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Living with Lupus

Learning How to Effectively Treat and Manage Lupus Is Vital

Dr. Konstantinos Tselios

Assistant Professor of Medicine, McMaster University

Understanding how to manage lupus and prevent flares is essential information for the roughly 37,000 Canadians currently living with the disease.

Lupus is a chronic, lifelong autoimmune disease in which the immune system, which normally protects the body against bacteria, viruses, and other intruders, is misdirected and activated against several components of the body — effectively attacking itself. This leads to inflammation and tissue damage in various organs, causing a range of symptoms and long-term effects, especially when it’s not managed properly.


Lupus affects roughly one in 1,000 people worldwide, which amounts to approximately 37,000 patients in Canada. For these Canadians and their loved ones —along with people who suspect they may have the disease — knowledge is power.

Understanding lupus

“The cause of lupus (and all autoimmune diseases) is currently unknown,” says Dr. Konstantinos Tselios, Assistant Professor of Medicine at McMaster University and a leader at the McMaster Lupus Clinic, where he established the Lupus Clinic Registry and Biobank. “The prevailing theory is that lupus develops in a genetically predisposed individual (carrying genes from their parents that may affect the normal function of the immune system) upon the impact of environmental factors such as ultraviolet radiation, bacteria, viruses, chemicals, drugs, and so on.”

Lupus affects people of all ages, but is more prevalent in ethnic minorities (including African Canadians, Hispanic Canadians, and First Nations) and typically affects young women. “Approximately 90 per cent of lupus patients are women and most of them are diagnosed between 20 and 40 years of age,” says Dr. Tselios. “However, lupus can also affect newborns and children.”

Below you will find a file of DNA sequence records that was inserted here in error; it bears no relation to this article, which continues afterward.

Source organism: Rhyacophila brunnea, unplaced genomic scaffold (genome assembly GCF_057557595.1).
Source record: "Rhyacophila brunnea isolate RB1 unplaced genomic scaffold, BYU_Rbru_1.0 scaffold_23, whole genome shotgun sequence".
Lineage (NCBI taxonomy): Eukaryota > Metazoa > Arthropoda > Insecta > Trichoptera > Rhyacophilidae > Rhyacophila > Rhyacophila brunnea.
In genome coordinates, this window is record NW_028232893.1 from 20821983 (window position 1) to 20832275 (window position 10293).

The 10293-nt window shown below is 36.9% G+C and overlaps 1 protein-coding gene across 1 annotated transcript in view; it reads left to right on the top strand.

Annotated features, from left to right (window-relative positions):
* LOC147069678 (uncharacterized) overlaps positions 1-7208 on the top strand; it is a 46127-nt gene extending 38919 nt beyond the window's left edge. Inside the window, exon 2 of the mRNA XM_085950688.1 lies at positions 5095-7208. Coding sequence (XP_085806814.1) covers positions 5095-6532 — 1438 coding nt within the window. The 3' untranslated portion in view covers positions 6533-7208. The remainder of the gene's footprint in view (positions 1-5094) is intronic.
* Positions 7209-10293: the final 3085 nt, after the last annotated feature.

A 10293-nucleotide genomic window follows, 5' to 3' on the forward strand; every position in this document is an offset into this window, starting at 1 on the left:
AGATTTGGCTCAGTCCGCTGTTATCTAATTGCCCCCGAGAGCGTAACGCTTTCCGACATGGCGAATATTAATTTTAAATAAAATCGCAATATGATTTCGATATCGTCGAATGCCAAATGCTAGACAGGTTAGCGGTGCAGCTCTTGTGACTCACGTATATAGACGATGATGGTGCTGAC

Widespread impact

Lupus’ impact is widespread. “Lupus can affect practically any organ or system of the human body,” says Dr. Tselios. “The most common manifestations include joint inflammation (arthritis) and skin involvement (various rashes including the typical ‘butterfly’ rash). Other organs that are often affected are the kidneys, heart, lungs, brain, and blood cells.”

Lupus can affect practically any organ or system of the human body.

In addition, lupus causes constitutional symptoms such as fever, fatigue, and low energy. Because the disease manifests differently in different patients, it’s known as the disease with 1,000 faces. “No two lupus patients are exactly the same,” notes Dr. Tselios. “This makes it difficult for doctors to make the correct diagnosis quickly. It commonly takes four to five years for many lupus patients to receive a proper diagnosis and start treatment.”

Lupus is characterized by relapses — periods of active disease with many symptoms — and remissions — periods of no or minimal symptoms. The relapses (or “flares”) are often unpredictable. “Patients may feel tired, have more joint pain, develop rashes on their face or elsewhere, experience hair loss, or develop ulcers in their mouth or nose,” says Dr. Tselios. “Others may develop chest pains or shortness of breath, headaches, or other neurological symptoms.”